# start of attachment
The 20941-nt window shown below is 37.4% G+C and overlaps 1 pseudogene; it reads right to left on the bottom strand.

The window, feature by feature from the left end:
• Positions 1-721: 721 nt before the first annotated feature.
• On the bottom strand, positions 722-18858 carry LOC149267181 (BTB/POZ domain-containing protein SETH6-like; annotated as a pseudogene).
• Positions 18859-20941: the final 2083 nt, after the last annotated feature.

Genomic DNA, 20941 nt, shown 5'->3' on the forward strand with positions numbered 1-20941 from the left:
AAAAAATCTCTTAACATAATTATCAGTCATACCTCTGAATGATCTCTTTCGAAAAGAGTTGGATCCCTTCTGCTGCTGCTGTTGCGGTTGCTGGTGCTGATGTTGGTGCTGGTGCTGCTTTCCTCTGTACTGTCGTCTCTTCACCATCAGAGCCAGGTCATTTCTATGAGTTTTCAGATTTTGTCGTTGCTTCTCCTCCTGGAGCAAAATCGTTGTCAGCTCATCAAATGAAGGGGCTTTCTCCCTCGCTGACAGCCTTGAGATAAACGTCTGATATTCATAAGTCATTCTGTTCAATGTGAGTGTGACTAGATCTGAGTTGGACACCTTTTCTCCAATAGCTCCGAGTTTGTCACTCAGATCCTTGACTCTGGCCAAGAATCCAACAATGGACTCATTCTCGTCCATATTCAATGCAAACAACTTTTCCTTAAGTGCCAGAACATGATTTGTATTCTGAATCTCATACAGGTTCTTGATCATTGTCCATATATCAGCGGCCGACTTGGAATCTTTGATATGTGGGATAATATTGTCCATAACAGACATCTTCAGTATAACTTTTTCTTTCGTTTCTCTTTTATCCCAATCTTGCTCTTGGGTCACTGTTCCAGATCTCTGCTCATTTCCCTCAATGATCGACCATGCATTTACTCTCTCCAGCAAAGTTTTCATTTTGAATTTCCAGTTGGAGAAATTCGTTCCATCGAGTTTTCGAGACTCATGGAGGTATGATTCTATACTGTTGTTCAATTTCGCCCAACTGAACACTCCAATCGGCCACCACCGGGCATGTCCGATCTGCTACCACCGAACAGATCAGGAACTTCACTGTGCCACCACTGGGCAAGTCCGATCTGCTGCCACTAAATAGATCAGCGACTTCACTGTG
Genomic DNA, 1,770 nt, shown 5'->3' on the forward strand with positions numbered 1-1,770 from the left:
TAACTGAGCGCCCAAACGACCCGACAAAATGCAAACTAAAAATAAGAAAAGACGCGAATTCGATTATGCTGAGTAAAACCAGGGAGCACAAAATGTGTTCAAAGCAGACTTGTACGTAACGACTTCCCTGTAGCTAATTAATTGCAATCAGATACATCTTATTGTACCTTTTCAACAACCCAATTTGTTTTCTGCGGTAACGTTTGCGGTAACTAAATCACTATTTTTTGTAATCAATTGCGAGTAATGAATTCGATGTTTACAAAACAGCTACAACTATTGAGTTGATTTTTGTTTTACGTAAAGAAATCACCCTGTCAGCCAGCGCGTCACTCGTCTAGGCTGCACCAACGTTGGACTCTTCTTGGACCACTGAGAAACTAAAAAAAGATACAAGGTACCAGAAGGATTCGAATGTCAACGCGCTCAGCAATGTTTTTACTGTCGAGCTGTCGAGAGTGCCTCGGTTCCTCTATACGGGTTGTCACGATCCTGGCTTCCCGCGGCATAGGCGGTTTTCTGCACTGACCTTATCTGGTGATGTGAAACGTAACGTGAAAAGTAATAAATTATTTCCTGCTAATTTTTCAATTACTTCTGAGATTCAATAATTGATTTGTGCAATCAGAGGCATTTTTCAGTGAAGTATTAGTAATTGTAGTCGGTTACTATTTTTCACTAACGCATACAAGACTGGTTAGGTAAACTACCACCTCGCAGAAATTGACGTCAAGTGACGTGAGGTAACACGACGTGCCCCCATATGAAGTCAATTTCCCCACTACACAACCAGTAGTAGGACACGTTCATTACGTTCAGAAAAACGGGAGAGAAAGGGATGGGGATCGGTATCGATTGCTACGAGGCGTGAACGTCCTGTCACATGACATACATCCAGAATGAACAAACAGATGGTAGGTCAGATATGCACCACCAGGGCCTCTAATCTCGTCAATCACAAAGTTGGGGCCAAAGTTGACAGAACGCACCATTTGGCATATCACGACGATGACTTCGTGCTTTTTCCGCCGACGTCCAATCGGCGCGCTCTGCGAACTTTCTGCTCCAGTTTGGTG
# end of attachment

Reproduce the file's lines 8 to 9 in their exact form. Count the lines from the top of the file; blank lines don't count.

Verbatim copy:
Genomic DNA, 1,770 nt, shown 5'->3' on the forward strand with positions numbered 1-1,770 from the left:
TAACTGAGCGCCCAAACGACCCGACAAAATGCAAACTAAAAATAAGAAAAGACGCGAATTCGATTATGCTGAGTAAAACCAGGGAGCACAAAATGTGTTCAAAGCAGACTTGTACGTAACGACTTCCCTGTAGCTAATTAATTGCAATCAGATACATCTTATTGTACCTTTTCAACAACCCAATTTGTTTTCTGCGGTAACGTTTGCGGTAACTAAATCACTATTTTTTGTAATCAATTGCGAGTAATGAATTCGATGTTTACAAAACAGCTACAACTATTGAGTTGATTTTTGTTTTACGTAAAGAAATCACCCTGTCAGCCAGCGCGTCACTCGTCTAGGCTGCACCAACGTTGGACTCTTCTTGGACCACTGAGAAACTAAAAAAAGATACAAGGTACCAGAAGGATTCGAATGTCAACGCGCTCAGCAATGTTTTTACTGTCGAGCTGTCGAGAGTGCCTCGGTTCCTCTATACGGGTTGTCACGATCCTGGCTTCCCGCGGCATAGGCGGTTTTCTGCACTGACCTTATCTGGTGATGTGAAACGTAACGTGAAAAGTAATAAATTATTTCCTGCTAATTTTTCAATTACTTCTGAGATTCAATAATTGATTTGTGCAATCAGAGGCATTTTTCAGTGAAGTATTAGTAATTGTAGTCGGTTACTATTTTTCACTAACGCATACAAGACTGGTTAGGTAAACTACCACCTCGCAGAAATTGACGTCAAGTGACGTGAGGTAACACGACGTGCCCCCATATGAAGTCAATTTCCCCACTACACAACCAGTAGTAGGACACGTTCATTACGTTCAGAAAAACGGGAGAGAAAGGGATGGGGATCGGTATCGATTGCTACGAGGCGTGAACGTCCTGTCACATGACATACATCCAGAATGAACAAACAGATGGTAGGTCAGATATGCACCACCAGGGCCTCTAATCTCGTCAATCACAAAGTTGGGGCCAAAGTTGACAGAACGCACCATTTGGCATATCACGACGATGACTTCGTGCTTTTTCCGCCGACGTCCAATCGGCGCGCTCTGCGAACTTTCTGCTCCAGTTTGGTG